MESSAGE IN THE MOVIES
Photo By The Weinstein Company
Directed by Phillip Noyce. Starring Jeff Bridges, Meryl Streep
“The Giver”, Lois Lowry’s 1993 book for children, could almost be subtitled “My First Dystopian Future Book” because it has been a staple on middle-school reading lists for twenty years, winning the Newbury Medal and wide acclaim while also appearing on lists of banned books in communities that found its subject matter too disturbing for young minds. The current wave of YA books with the theme of a world gone wrong, including “The Hunger Games”, “Divergent” and “The Maze Runner” all follow in the path that Lowry created with “The Giver” and its three subsequent sequels.
What sets “The Giver” apart is that it works best as an allegory set in a storybook world. Imagine, if you will, a world in which sameness is embraced and everyone has their future mapped out for them. There is no war, no hunger, and no reason to fear. It’s a vanilla ice cream kind of place, with really great vanilla ice cream (rendered in black and white).
As the film begins, Jonas (Brenton Thwaites) and his two school friends Fiona (Odeya Rush) and Asher (Cameron Monaghan) are preparing to enter adulthood and receive their assigned jobs at a graduation ceremony presided over by the Chief Elder (Streep). Asher is chosen to be a pilot; Fiona is given her dream job as a nurturer of newborn babies in a comfortable nursery. And Jonas just waits. His job is called out last of all and it is a special task that will bring him face to face with the Giver (Bridges), a wise man with a special task to hand down to him.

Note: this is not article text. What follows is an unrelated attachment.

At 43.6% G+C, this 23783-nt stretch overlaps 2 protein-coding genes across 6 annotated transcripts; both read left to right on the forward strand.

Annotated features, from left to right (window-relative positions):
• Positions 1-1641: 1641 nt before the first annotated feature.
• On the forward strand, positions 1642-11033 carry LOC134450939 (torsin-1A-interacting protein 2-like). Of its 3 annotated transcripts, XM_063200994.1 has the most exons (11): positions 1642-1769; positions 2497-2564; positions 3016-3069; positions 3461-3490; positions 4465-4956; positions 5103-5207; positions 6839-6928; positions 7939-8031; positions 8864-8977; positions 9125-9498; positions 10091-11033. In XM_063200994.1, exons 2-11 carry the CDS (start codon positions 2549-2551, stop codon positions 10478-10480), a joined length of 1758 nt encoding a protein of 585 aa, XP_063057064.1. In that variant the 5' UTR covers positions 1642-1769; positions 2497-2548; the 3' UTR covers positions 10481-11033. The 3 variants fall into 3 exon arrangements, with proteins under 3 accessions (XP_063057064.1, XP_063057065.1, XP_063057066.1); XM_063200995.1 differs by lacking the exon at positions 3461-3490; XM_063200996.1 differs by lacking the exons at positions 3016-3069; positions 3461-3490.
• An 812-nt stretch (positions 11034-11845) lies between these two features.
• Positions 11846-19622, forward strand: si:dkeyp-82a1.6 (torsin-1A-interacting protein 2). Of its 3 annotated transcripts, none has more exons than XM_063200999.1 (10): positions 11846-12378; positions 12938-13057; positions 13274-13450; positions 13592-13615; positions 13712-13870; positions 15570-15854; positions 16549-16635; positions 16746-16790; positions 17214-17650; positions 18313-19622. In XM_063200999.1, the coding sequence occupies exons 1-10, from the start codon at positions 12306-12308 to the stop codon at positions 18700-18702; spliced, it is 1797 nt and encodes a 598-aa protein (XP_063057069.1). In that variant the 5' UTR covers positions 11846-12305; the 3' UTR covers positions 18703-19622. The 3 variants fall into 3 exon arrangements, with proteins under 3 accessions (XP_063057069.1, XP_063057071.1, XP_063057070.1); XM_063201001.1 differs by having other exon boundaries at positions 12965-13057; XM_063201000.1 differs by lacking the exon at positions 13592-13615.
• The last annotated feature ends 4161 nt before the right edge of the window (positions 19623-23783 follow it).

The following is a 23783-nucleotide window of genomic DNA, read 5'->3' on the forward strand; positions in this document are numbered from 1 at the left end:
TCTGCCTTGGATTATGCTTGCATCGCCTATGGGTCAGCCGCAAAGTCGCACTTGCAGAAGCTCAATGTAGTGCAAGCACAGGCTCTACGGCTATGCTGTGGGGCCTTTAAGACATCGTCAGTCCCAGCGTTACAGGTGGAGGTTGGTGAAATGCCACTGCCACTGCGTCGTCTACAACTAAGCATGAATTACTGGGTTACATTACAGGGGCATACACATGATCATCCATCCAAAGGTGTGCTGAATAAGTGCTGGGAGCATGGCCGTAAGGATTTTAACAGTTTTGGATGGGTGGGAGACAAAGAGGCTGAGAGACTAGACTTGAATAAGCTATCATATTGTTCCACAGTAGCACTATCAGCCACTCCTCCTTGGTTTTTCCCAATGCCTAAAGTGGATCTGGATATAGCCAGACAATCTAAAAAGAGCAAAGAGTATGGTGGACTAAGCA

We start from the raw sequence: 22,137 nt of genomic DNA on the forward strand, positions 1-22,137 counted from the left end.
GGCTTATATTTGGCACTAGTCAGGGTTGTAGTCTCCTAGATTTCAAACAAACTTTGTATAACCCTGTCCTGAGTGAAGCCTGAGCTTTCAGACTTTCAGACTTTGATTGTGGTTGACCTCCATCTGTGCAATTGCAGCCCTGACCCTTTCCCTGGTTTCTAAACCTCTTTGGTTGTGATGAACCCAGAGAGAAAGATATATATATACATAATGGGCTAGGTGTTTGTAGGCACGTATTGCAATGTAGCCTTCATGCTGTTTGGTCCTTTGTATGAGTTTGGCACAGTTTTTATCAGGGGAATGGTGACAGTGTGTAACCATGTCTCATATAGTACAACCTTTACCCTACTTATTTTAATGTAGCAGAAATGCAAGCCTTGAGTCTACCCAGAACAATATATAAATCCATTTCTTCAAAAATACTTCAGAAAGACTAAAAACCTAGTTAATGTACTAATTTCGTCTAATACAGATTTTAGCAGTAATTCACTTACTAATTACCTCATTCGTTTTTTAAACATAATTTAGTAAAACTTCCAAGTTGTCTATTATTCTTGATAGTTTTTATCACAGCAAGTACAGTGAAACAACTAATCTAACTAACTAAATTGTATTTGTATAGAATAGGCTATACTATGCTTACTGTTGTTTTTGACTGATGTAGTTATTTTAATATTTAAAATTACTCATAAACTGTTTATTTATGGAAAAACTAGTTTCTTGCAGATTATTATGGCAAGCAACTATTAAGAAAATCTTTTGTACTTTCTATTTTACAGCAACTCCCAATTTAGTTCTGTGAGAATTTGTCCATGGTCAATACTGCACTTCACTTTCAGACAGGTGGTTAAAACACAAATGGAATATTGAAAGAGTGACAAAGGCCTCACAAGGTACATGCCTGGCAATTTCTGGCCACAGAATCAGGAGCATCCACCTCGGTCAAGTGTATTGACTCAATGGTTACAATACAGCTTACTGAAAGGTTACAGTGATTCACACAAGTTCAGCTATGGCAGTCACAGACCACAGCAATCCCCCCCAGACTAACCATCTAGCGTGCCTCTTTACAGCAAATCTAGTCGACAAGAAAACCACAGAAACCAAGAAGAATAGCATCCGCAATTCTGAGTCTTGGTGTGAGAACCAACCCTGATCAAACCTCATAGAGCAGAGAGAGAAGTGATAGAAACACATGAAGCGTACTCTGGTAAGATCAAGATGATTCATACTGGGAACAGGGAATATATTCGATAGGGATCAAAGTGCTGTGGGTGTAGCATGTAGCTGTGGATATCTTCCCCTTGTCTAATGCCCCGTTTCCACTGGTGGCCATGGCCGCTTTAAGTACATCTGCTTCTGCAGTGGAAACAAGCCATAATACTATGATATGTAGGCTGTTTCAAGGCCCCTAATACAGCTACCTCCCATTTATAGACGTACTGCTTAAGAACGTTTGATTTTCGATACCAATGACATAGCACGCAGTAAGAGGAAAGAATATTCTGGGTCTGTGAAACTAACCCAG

But all is not as it seems; Jonas will discover truths that will reveal the high price to be paid for sameness. His knowledge will change how he looks at the world, his family, his friends, and his future.
Without spoiling the film’s surprises (discoveries that were more subtly uncovered in the book), The Giver (like 1998’s The Truman Show)is a response to the Genesis story of the Garden of Eden. In the Bible, Adam and Eve are cast out of Paradise due to their willful breaking of the law. In The Giver, we find a society that does everything it can to enforce Paradise and a way of life in which the thwarting of the good is not even considered.
For Christians, this is a great springboard for discussions about sin and redemption. If freedom to choose leads to sin and sin takes us away from God’s will for our lives, would we want a world in which this choice was taken away in order that good might prevail? Talk amongst yourselves.
The ideas are all good, but the execution of the story in this film version stumbles more than a few times. While the book is set in a fairly pastoral setting, the film tries to create a science-fiction world that actually comes off as a bit cheesy. (The Giver might have worked better as an animated film.) This version’s attempt to create some romance for Jonas and Fiona seems insincere and underdeveloped.
On the other hand, Jeff Bridges is quite good in the title role (Bridges also produced this film) and Australian actor Brenton Thwaites makes an appealing lead.
Parents should pay attention to the rating. This film is truly a PG-13 film, suitable for middle school kids and older youth. Trust me. You don’t want to have to explain the ideas in this movie to a sensitive Fourth Grader.
Three halos: A provocative parable about freedom vs. conformity that still works better in print form.
Two pitchforks: For the disturbing moral choices that come with enforced control.
Rev. Bruce Batchelor-Glader
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